The Rye Record met separately with the candidates for the 91st Assembly District seat currently held by George Latimer, who is running for the State Senate.
The Rye Record met separately with the candidates for the 91st Assembly District seat currently held by George Latimer, who is running for the State Senate. Steve Otis (D) and Bill Villanova (R) said they offer stark differences from one another in how they’d serve residents of the Sound Shore.
Former Rye Mayor Steve Otis, 55, said he has a lifetime of government experience at the local, county, state, and federal levels. Otis promises to work full-time representing residents of Larchmont, Mamaroneck, Port Chester, Rye, Rye Brook, and part of New Rochelle.
Bill Villanova of Port Chester said he thinks the Assembly District needs ‘a fresh mind’ free of political ties and perks that come with the state job — like daily hotel and meal stipends. The Republican says he’ll give 110 percent to the “part-time” job.
Villanova, 42, who is Deputy Rye Town Supervisor in Rye and a funeral manager, said, “If you’re going to be a public servant, then be a public servant. Don’t be a drain on the taxpayers. Steve has been a part of the problem in Albany. He has not been effective.”
For the last 27 years, Otis has worked as counsel and chief of staff to State Sen. Suzi Oppenheimer, who is retiring at the end of the year.
“I love public service and that’s why I serve,’’ Otis said. “I offer a lifetime of public service. I’m proud of the work I’ve done over the years. I’m better prepared than most and eager to use my experience and skills.”
Otis said he supports Gov. Cuomo’s efforts in “righting the ship” and reducing spending in state government. He blamed high property taxes on unfunded state mandates, including the County’s share of Medicaid funding.
Villanova agreed with Otis, saying, “Albany sometimes has to get out of the way.”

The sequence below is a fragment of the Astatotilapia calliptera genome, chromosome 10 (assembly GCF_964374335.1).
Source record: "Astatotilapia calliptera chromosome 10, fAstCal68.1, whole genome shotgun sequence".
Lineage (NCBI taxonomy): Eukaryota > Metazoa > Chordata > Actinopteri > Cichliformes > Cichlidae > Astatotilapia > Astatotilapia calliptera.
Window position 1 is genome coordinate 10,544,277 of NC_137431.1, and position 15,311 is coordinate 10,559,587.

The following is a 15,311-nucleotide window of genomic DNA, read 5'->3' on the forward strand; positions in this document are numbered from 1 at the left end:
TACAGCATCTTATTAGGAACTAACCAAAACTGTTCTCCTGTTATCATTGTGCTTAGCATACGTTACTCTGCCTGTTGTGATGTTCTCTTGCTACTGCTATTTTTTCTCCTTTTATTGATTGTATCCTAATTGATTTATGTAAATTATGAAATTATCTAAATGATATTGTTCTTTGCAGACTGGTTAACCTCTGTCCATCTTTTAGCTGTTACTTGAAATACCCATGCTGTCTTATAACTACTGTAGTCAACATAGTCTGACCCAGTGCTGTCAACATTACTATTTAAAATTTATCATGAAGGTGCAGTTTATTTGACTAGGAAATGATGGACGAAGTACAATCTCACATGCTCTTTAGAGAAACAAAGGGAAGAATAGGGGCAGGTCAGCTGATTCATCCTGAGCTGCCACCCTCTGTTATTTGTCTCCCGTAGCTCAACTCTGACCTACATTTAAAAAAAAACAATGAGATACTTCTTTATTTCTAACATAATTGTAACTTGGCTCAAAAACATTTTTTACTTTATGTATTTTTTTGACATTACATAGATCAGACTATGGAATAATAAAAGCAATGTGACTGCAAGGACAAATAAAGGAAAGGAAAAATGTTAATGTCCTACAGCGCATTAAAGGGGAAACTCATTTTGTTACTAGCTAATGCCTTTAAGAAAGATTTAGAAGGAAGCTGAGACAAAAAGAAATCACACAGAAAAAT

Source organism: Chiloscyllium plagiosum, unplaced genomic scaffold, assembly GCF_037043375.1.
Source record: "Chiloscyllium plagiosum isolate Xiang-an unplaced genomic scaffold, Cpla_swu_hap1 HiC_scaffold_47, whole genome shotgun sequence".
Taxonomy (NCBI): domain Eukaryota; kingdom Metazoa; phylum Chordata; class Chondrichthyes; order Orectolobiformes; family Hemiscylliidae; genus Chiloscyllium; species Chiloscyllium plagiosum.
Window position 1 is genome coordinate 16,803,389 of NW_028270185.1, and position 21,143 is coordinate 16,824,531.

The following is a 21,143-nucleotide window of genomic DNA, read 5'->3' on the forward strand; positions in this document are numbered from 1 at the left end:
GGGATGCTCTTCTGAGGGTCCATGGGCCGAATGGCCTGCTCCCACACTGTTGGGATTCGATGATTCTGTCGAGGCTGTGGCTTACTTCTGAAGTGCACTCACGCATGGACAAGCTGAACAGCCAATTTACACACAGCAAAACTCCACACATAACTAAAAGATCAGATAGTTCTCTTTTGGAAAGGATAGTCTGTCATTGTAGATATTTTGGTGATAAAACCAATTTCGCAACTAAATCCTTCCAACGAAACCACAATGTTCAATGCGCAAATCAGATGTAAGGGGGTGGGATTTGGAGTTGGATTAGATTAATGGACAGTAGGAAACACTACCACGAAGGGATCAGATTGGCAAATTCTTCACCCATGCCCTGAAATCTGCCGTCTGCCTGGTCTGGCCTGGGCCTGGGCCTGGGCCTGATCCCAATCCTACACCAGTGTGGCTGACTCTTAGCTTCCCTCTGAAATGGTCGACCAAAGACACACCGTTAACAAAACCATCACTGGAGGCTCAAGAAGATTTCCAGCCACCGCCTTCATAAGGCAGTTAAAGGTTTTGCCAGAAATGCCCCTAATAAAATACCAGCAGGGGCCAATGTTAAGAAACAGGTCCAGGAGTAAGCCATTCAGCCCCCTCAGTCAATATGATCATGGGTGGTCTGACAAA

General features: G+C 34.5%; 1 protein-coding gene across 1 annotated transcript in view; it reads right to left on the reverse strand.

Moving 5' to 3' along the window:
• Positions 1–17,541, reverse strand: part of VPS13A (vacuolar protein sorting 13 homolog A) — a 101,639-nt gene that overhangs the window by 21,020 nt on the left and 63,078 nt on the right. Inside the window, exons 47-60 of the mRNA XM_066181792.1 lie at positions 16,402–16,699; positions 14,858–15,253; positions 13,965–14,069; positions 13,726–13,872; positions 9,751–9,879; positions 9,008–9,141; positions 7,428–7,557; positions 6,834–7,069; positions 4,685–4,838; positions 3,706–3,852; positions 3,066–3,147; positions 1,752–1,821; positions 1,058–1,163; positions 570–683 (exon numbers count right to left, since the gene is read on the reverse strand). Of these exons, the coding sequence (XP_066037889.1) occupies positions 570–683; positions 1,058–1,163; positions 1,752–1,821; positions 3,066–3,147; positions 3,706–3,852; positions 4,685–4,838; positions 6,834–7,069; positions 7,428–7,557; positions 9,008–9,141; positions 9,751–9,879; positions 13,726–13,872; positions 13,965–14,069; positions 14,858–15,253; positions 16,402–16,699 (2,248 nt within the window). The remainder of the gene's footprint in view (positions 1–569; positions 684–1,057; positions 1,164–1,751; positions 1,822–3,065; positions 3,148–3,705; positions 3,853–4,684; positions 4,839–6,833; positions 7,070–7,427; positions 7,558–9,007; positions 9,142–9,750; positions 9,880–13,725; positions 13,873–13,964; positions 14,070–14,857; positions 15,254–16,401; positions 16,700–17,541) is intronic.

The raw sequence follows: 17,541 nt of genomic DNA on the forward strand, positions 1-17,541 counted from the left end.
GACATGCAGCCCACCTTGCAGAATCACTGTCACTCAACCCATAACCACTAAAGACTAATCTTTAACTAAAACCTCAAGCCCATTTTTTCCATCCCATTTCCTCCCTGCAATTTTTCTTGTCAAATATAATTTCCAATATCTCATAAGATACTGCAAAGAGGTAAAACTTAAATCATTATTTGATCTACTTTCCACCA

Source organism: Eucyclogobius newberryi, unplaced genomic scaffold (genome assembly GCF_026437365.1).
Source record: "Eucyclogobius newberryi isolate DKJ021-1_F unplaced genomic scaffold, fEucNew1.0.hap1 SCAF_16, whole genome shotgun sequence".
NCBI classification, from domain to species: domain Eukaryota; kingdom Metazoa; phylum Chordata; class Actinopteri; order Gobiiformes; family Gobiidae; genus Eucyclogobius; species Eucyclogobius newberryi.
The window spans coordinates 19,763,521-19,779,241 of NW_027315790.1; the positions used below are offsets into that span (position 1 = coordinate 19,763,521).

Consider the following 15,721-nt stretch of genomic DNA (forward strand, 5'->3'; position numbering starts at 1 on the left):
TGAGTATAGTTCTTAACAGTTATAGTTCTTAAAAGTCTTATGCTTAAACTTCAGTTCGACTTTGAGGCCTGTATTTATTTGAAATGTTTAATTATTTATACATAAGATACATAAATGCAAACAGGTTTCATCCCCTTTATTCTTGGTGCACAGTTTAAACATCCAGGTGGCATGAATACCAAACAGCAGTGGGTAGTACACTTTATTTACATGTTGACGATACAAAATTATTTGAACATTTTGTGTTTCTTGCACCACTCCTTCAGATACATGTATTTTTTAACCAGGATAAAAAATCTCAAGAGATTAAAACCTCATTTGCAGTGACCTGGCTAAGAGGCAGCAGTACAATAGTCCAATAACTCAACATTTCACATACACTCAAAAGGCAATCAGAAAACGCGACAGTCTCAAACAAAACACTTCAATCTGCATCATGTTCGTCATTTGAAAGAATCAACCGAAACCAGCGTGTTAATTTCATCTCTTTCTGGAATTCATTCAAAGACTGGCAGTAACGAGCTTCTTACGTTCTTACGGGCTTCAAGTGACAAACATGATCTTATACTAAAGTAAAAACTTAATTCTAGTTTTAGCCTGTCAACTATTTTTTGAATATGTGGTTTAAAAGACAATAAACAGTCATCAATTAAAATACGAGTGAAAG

The candidates differed on how to deal with labor issues. Villanova said he favors reforming the system, particularly the Triborough Amendment. But Otis said it is more complex than that. “We don’t want all of the contractual obligations to expire” when a contract ends, he said. “That’s poison for labor negotiations.”
Villanova blamed Otis for a steady rise in city taxes while he was mayor. “When Otis was mayor, there were 11 years of tax increases in a row, according to Villanova. City debt rose from $2.5 million to $20 million. He wants to take credit for the good but not the bad.”
Otis said he supports reducing county property taxes by capping special education and pension costs districts and phasing out the county portion of Medicaid. He also cited his in local efforts securing money for flood control and the new public-private agreement to manage the historic Jay Heritage property.
Villanova favors credits for small businesses. “We need to change the headlines. We need to say New York is a great place to do business.” He is also for assistance for discharged veterans and minorities. Otis said he’s “disgusted” by the string of state legislators getting in trouble over the years. “We need to demand better ethics,’’ he said. “They should be dealt with very severely.’’
His opponent is opposed to pay raises and the legislators daily stipend of $165 for meals and lodging. He also favors term limits and feels legislative staff should be reduced.
Regarding Rye Town Park, which both candidates have been involved with as members of the Rye Town Park Commission, Otis said he was responsible for securing private financing for Rye Town Park.
Villanova said the park is running very lean now, but when Otis was Mayor, average losses at the park were $217,000 each year for 12 years. For the City of Rye’s share, that is $1.25 million.”
Regarding the imminent release of a study of public services shared by the city and town of Rye, Villanova said he’d favor dissolving the town if that is what the study recommends.
“What I offer is really the knowledge and expertise of a lifetime of public service, and the ability to know how to solve complicated problems,” Otis said. “There’s a knowledge base and a skill base to be successful in public service, and this is what I provide.”
As a Councilman since 2005, Villanova said he’s trimmed spending and debt in Rye Town, which collects taxes in three villages and operates Crawford and Rye Town parks.
Assembly members earn a yearly base salary of $79,500.